Though yoga is for "every-body" it is not a one size fits all practice. Just as every mountain has many paths leading to different summits, or rims, there are many ways to go about practicing yoga, which ultimately leads to quite a variety of options. As we enter into the yoga practice with many different ideas or intentions of what to expect, say a calmer state of being or maybe increased mobility and stamina; there are aspects of these postures that can bring about different qualities within ones being. For example, to reduce anxiety and stress, balance in tree pose. Or to fire up your heart and feel more invigorated, practice a low crescent lunge sinking the hips with a slight back bend.
Just as we know the feeling of being replenished by a drink of pure water when we are hiking up a desert trail on a hot day, there are many ways to quench your proverbial thirst on the yoga mat and then see that support how you are feeling today. The question is, what is your body, your mind, your soul, thirsty for? Are you feeling like you need a nap, but have a laundry list of things to accomplish? Has your morning dose of coffee left you dragging and you still can't seem to find the time in your day for that one hour to peddle on your bicycle or walk your dog? Maybe you are feeling lethargic or out of sync and just cannot seem to get your head into focus and balance what is on your plate. Well, here are some tips to support your dosha and bring you back into balance. "What's that?," you say..."Where's my dosha...I didn't know I had one of those." And just like the first time you found your belly button, your dosha hits the bulls eye when it comes to finding your "center" inside of your yoga practice. Get ready to sing a happier tune and come to the practice with some new perspective.
I once had the pleasure of meeting inspirational author and guru Dr. Wayne Dyre, his teachings are so inspiring. One of my favorite quotes of his is, "When you change the way you look at things, the things you look at change." Though it may seem easier said than done when one is faced with serious challenges, yet that is exactly why yoga is so powerful. The postures become a catalyst to move the breath or prana, through the body and this helps to shift the minds response mechanism. One starts to observe and criticism falls away. The effect: you are more balanced and ease, more centered and able to see the bigger picture. Can you imagine a world in which everyone practiced yoga? Can you imagine a world where we all gave ourselves time each and every day to sit, breathe an be? How would this change the way we come to our lives, our families, and our work?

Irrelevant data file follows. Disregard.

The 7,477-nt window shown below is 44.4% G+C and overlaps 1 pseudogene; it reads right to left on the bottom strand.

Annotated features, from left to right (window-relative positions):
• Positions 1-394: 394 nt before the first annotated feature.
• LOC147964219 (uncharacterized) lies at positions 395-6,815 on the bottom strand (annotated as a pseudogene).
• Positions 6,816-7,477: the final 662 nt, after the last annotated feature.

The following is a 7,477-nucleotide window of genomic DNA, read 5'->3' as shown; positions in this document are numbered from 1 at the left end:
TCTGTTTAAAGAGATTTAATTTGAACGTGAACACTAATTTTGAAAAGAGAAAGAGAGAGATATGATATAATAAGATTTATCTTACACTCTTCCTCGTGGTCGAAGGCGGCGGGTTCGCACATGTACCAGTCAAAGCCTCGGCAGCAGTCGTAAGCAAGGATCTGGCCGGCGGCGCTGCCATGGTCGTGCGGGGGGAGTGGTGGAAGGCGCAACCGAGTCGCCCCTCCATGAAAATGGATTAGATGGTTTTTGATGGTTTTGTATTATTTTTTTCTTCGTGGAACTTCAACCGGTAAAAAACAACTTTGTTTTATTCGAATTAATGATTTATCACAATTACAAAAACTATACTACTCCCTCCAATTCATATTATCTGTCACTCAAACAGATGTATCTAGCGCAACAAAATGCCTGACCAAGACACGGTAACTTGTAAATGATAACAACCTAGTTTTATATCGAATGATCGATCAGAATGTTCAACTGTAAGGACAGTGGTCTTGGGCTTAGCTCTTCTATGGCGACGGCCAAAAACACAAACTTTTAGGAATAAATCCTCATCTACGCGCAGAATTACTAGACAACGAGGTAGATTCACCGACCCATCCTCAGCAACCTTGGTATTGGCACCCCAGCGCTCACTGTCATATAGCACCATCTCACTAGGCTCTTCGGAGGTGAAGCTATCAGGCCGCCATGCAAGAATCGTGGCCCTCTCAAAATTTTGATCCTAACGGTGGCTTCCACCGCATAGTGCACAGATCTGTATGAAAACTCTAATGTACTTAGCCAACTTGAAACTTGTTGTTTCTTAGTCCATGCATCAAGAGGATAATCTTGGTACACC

The posture provides the vehicle, your breath becomes the fuel that feeds the fire and burns off the excess "stuff."
"What stuff?" Hmm...this could be any number of things, starting with thoughts that you have given power that no longer serve you, your mind, your heart, your soul or anyone else for that matter. It doesn't matter where the thought came from, even though you might know or find out, what matters is what you do with it and if you choose to give it power over you. When emotions are holding one down from taking a leap of faith in a new career, these emotions then become the bodies wasteland. The body then stores held stress as fat, or accumulates it "dis-ease." "Dis-ease" can be anything from a head ache to a sense of being out of sink or disconnected, or any sense of being out of balance. The yogi remembers to access breath in this situation, to slow the mind down, to take a break when needed or use the breath to "feed the fire" and get into action. This is when ones learns to discern and ask, what is it that I need to do(or not do) right now, to support being in a state of grace?
The practice of yoga has been around for over 5,000 years and the benefits hit on every level of our gross and subtle bodies, from helping with weight loss to supporting living in a happier, healthier state of mind. According to Timothy McCall M.D., author of Yoga As Medicine, states that a "study in India found that a yoga program that included asana, pranayama, and meditation raised levels of serotonin and lowered levels of monoamine oxidase—two neuro chemicals involved in depression" in Yoga Journal. It is a remarkable thing when we look at the boom of anti-anxiety and anti-depression pills that have become quite common place in our culture. With all of the external stimulants that are within our reach, it seems it is time to reach in and reach out with something that has been tried and true for centuries. Let us step into the space of grace once more in this rich field of plenty, where our cups over flow with breath and we begin to access, yes access the joy of our being as it unfolds in each fold and step. Take a deep breath and let your practice take on a new form...what's your dosha? Explore your inner landscape and just see...how you come out on top. This is your day and your practice.explore and play!
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Kali Ray Torres